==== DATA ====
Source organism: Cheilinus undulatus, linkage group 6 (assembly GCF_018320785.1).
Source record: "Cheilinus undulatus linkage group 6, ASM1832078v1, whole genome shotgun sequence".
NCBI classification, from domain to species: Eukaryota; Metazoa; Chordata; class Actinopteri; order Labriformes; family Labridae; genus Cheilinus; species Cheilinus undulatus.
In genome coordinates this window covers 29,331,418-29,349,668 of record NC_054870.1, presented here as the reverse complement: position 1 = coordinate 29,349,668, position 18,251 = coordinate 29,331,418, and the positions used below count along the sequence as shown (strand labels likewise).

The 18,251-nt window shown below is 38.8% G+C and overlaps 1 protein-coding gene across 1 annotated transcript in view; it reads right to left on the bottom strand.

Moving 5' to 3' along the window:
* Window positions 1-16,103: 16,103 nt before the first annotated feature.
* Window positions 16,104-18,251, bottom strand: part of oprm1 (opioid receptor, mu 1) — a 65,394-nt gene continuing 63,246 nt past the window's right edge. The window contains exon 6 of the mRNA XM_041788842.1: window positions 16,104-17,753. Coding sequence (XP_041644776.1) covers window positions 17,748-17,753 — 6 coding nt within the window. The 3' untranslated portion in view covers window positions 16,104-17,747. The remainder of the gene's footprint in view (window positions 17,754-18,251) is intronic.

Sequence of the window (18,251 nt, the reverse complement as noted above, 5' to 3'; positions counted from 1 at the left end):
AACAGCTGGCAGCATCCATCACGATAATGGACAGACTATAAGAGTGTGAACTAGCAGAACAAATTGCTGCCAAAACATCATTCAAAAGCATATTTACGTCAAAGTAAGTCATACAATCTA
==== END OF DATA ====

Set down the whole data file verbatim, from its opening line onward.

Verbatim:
Source organism: Cheilinus undulatus, linkage group 6 (assembly GCF_018320785.1).
Source record: "Cheilinus undulatus linkage group 6, ASM1832078v1, whole genome shotgun sequence".
NCBI classification, from domain to species: Eukaryota; Metazoa; Chordata; class Actinopteri; order Labriformes; family Labridae; genus Cheilinus; species Cheilinus undulatus.
In genome coordinates this window covers 29,331,418-29,349,668 of record NC_054870.1, presented here as the reverse complement: position 1 = coordinate 29,349,668, position 18,251 = coordinate 29,331,418, and the positions used below count along the sequence as shown (strand labels likewise).

The 18,251-nt window shown below is 38.8% G+C and overlaps 1 protein-coding gene across 1 annotated transcript in view; it reads right to left on the bottom strand.

Moving 5' to 3' along the window:
* Window positions 1-16,103: 16,103 nt before the first annotated feature.
* Window positions 16,104-18,251, bottom strand: part of oprm1 (opioid receptor, mu 1) — a 65,394-nt gene continuing 63,246 nt past the window's right edge. The window contains exon 6 of the mRNA XM_041788842.1: window positions 16,104-17,753. Coding sequence (XP_041644776.1) covers window positions 17,748-17,753 — 6 coding nt within the window. The 3' untranslated portion in view covers window positions 16,104-17,747. The remainder of the gene's footprint in view (window positions 17,754-18,251) is intronic.

Sequence of the window (18,251 nt, the reverse complement as noted above, 5' to 3'; positions counted from 1 at the left end):
AACAGCTGGCAGCATCCATCACGATAATGGACAGACTATAAGAGTGTGAACTAGCAGAACAAATTGCTGCCAAAACATCATTCAAAAGCATATTTACGTCAAAGTAAGTCATACAATCTA